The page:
it is time to have faith in god, to hug your loved ones tighter, to continue commitment to eliminate the threat of isis and radical islam and other terrorist organizations. god bless america. mr. speaker. mr. costello: i want to thank the gentleman from mississippi for his participation and i'd like to yield three minutes to the gentleman from nevada, mr. hardy. four minutes, excuse me. mr. hardy: thank you. i'd like to thank my colleague from pennsylvania for his efforts to host this here this evening. and the opportunity to speak. as the events of paris unfolded over the weekend, i watched in horror as the rest of the world, as violent terror once again touched the soil of america's oldest allies. i echo the cares and the concerns of the world, that terror is growing. and we must stand united against it. terror does not respect borders
or nationalities. -- is felt at the smallest villages and the world's most recognizable cities. nearly 500 people were killed or injured in paris, only 10 months after the extremist attack of offices murdering 17. last week 43 people were killed and 239 were injured by a suicide bomber in beirut. mounting evidence shows that terrorists were likely involved in the deaths of 224 people abroad -- aboard a russian jet. that went down in egypt last month. in israel our friends have been battling this increased violence for weeks. now with no predictable end in sight. each of these events happened in the last two months. and there are countless other victims of hate around the -- d who lose too often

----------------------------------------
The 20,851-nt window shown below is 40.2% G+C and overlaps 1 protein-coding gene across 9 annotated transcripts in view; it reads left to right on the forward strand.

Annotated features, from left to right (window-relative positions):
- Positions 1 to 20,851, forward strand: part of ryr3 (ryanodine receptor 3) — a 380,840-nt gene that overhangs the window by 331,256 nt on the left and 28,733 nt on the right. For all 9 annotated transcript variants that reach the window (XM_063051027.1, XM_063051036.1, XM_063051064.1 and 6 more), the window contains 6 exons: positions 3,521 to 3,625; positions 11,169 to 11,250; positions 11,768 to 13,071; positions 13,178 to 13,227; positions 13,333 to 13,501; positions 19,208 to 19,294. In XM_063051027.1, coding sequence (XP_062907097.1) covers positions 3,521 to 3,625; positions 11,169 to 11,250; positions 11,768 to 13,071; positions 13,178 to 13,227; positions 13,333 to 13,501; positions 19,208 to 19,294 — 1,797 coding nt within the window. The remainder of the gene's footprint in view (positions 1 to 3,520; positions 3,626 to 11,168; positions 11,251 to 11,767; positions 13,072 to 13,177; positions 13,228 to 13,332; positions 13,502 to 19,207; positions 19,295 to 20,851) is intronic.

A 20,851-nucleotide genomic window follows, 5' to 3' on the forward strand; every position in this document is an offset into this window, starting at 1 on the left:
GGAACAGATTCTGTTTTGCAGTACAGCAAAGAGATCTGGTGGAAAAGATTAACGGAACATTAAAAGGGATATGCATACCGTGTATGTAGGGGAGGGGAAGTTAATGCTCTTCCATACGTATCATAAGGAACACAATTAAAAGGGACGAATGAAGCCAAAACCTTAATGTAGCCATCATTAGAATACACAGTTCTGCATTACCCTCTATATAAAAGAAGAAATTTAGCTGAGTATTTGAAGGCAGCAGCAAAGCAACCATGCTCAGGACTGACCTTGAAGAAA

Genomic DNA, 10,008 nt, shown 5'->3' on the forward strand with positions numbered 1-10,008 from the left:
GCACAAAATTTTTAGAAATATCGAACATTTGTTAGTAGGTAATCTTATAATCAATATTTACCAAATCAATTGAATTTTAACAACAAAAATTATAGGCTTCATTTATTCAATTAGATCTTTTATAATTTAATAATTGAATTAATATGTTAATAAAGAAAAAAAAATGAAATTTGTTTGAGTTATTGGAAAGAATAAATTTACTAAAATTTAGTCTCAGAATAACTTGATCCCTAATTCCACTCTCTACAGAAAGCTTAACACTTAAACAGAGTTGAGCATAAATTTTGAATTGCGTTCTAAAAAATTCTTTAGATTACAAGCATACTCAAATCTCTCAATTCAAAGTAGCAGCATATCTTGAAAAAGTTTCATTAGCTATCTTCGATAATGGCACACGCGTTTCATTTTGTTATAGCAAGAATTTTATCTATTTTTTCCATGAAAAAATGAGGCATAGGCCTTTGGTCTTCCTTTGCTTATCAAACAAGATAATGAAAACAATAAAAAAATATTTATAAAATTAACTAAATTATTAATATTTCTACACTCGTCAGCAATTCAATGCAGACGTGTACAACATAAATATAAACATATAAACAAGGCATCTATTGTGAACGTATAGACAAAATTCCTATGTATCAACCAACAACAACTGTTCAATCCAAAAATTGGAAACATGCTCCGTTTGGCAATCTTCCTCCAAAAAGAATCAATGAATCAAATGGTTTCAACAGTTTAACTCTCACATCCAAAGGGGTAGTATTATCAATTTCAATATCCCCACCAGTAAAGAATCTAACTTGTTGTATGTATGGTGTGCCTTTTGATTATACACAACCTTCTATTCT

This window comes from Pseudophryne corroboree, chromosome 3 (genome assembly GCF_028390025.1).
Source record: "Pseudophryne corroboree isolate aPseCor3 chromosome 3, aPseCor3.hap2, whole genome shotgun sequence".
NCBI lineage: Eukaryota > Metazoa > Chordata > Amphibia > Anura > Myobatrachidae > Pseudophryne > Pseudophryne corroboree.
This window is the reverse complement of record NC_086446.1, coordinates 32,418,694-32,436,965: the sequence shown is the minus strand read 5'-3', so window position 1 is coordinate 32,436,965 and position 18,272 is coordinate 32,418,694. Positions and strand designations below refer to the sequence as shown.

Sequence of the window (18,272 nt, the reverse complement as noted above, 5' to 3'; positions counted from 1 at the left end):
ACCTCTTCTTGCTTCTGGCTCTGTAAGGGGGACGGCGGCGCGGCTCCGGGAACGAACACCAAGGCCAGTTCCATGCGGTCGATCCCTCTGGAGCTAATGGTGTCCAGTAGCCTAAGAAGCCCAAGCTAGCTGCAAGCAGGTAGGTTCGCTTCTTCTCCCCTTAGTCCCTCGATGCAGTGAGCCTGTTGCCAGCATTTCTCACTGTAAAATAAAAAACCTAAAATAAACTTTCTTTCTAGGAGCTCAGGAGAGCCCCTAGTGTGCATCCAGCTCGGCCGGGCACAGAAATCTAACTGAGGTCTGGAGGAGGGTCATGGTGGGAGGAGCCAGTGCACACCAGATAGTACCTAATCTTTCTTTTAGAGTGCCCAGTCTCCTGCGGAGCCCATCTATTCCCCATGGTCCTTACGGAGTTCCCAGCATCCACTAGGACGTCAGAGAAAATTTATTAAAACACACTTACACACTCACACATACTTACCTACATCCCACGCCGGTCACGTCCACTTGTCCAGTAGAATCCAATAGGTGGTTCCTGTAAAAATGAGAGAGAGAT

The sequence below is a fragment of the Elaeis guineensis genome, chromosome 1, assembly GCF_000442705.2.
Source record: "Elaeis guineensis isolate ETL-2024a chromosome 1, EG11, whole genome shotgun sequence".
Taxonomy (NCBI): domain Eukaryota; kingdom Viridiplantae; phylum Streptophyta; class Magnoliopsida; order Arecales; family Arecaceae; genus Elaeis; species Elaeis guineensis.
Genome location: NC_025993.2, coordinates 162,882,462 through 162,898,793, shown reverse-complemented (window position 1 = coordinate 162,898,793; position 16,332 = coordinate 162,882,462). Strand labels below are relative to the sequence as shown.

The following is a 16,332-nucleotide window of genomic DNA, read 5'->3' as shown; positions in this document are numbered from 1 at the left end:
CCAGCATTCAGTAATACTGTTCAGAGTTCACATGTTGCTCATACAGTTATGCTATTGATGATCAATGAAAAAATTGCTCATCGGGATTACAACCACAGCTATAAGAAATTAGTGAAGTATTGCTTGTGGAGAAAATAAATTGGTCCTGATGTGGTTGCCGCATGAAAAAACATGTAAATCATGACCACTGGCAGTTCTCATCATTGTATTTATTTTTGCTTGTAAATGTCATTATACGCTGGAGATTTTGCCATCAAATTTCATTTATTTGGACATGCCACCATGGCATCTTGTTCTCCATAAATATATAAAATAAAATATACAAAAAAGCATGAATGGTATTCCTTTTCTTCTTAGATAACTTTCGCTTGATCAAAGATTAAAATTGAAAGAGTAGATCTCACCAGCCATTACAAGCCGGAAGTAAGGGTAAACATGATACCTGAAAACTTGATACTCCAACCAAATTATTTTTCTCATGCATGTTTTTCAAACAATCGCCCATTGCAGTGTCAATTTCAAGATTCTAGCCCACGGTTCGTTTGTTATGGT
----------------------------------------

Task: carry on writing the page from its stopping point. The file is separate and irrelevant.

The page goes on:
losses go too often unnoticed. those losses have continually happened over the past six to seven years. and some of them seem to fall on deaf ears and deaf eyes. no matter the location, the fact is that too many parents in these nations worry if their children will come home safe at night. it is times like these that defenders of freedom need to remember the common threads that bind us together against the power of evil. france was not the beginning, nor will it be the end. on e heels of this tragedy, isis has taken credit and released a video promising that something worse is coming, something worse is coming. we should not neglect that threat. our own c.i.a. director said earlier today that he anticipates this is not the